Boeing agrees to buy fuselage maker Spirit AeroSystems in $4.7 billion deal

Boeing said Monday that it will buy back Spirit AeroSystems in an all-stock deal that the planemaker has said will improve safety and quality as it struggles with its latest manufacturing crises.

Boeing in March disclosed that it was in talks to acquire the Wichita, Kansas-based company, weeks after a fuselage panel blew out midair from a nearly new Boeing 737 Max 9 on an Alaska Airlines flight. Spirit makes the fuselages for the 737 and other parts, including sections of Boeing’s 787 Dreamliners.

A preliminary report from the National Transportation Safety Board into the Jan. 5 accident said it appeared the bolts that hold the door plug in place weren’t attached to the Max 9 when it left Boeing’s factory and was handed over to Alaska Airlines months before the accident.

That was the most serious of a host of production problems on Boeing planes, which also included Spirit-made fuselages that had misdrilled holes and misconnected fuselage panels.

The crisis stemming from the door-plug blowout on the Alaska accident has slowed Boeing’s deliveries of new planes and has been a financial hit for both Spirit and Boeing. Its CFO in May said the company would burn, rather than generate cash this year—about $8 billion in the first half of 2024. Boeing’s shares are down more than 30% this year.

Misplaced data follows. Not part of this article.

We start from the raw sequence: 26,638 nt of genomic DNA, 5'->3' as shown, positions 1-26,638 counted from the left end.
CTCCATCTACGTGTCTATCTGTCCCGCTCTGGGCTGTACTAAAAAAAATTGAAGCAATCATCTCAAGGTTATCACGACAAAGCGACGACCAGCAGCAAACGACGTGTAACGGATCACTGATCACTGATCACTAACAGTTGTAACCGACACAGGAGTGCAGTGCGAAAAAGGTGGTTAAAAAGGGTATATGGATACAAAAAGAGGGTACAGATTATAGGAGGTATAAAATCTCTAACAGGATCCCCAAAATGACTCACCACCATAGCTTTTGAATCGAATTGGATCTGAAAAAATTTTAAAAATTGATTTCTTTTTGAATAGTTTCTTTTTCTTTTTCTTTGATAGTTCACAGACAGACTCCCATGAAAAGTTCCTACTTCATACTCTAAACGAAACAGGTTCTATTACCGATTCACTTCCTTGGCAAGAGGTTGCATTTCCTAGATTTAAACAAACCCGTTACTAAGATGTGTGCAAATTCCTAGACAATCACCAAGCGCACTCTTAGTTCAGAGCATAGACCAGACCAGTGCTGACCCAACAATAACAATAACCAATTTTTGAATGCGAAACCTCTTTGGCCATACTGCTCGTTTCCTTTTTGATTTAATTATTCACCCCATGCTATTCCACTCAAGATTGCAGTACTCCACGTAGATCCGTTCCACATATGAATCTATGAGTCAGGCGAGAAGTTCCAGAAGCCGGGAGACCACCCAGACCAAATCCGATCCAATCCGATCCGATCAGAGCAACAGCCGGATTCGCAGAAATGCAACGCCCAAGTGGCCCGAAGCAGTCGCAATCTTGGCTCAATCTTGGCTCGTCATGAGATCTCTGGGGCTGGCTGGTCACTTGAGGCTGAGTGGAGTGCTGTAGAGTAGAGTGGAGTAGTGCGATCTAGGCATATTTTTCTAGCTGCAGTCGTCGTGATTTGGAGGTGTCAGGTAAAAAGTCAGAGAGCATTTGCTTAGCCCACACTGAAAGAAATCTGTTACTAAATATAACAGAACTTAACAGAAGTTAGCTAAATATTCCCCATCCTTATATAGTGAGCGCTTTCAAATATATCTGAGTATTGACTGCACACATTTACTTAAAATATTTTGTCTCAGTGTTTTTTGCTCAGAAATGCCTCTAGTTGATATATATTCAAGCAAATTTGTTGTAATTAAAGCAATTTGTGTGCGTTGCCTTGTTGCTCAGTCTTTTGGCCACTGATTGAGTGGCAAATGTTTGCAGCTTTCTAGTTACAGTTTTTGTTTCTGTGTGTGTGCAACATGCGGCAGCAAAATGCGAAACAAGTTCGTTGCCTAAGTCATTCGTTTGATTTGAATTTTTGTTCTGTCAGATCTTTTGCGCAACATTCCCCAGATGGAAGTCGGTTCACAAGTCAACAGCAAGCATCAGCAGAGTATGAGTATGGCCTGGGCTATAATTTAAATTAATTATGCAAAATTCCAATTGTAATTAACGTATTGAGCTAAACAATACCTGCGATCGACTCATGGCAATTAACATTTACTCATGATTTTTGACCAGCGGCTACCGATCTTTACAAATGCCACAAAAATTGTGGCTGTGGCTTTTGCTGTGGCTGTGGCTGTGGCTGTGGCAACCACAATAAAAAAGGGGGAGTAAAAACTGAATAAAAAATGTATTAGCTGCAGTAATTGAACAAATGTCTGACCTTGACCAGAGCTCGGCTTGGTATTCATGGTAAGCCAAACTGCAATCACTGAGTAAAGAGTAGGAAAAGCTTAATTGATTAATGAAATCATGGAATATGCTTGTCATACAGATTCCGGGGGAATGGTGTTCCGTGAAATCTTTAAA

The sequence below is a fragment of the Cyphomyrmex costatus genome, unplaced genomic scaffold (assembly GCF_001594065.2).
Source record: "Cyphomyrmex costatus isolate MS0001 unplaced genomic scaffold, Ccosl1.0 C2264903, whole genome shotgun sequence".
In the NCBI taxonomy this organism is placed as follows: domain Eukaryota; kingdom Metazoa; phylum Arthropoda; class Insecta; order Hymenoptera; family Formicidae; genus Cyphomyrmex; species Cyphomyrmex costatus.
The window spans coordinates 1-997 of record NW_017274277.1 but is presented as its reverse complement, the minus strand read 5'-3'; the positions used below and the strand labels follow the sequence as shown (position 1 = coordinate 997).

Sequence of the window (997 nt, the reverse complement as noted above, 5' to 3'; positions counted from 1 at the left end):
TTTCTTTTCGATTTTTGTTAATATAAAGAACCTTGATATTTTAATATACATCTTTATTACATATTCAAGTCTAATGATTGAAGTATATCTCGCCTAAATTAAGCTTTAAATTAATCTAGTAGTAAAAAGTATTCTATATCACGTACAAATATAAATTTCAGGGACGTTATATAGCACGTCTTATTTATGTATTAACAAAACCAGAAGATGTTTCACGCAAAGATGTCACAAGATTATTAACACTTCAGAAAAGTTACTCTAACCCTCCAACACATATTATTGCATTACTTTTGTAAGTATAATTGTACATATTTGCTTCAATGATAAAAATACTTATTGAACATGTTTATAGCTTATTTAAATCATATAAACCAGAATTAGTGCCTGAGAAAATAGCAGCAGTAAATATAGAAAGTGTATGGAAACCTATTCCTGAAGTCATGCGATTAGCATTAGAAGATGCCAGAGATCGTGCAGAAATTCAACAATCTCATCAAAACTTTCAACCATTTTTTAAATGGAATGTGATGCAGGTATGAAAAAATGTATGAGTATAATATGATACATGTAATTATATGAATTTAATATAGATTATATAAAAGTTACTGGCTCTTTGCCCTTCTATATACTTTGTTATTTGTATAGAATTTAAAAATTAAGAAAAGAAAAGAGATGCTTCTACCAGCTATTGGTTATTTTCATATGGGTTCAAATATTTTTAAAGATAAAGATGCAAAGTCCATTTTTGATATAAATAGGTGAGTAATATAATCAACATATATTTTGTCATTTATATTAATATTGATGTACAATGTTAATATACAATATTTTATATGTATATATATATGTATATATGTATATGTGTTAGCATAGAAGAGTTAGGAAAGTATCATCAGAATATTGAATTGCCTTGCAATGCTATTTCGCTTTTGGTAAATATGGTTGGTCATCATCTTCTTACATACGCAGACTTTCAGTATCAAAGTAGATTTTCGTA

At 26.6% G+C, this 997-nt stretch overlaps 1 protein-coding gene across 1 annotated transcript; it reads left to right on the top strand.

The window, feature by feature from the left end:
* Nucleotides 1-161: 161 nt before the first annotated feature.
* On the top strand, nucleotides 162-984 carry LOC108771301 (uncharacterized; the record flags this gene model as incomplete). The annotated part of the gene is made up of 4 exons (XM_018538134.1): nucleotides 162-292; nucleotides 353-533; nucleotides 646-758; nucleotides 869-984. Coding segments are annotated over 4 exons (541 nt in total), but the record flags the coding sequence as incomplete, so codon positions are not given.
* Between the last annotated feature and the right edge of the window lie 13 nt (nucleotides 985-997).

One way Boeing has tried to improve quality is to accept only fuselages without defects so that repairs or additional manufacturing steps won’t have to be made out of sequence, reducing the changes of errors.

Boeing is under pressure from investors, airlines, lawmakers, regulators and the public to show it can improve quality. Bringing Spirit back in house could give Boeing a more watchful eye on quality as U.S. lawmakers and regulators ramp up scrutiny of the jetmaker. Boeing spun off operations in Kansas and Oklahoma that became the present-day Spirit AeroSystems in 2005.

Boeing accounted for about 70% of Spirit’s revenue last year, while roughly a quarter came from making parts for Boeing’s main rival, Airbus, according to a securities filing.

The Federal Aviation Administration has said it won’t let Boeing expand production until it is satisfied with its production lines.

CEO Dave Calhoun, who in March said he would step down by year’s end, was skewered by lawmakers in a June Senate hearing over the company’s safety record and what some Senators lamented was a lack of improvement in the wake of two deadly Max crashes.

This is breaking news. Check back for updates.

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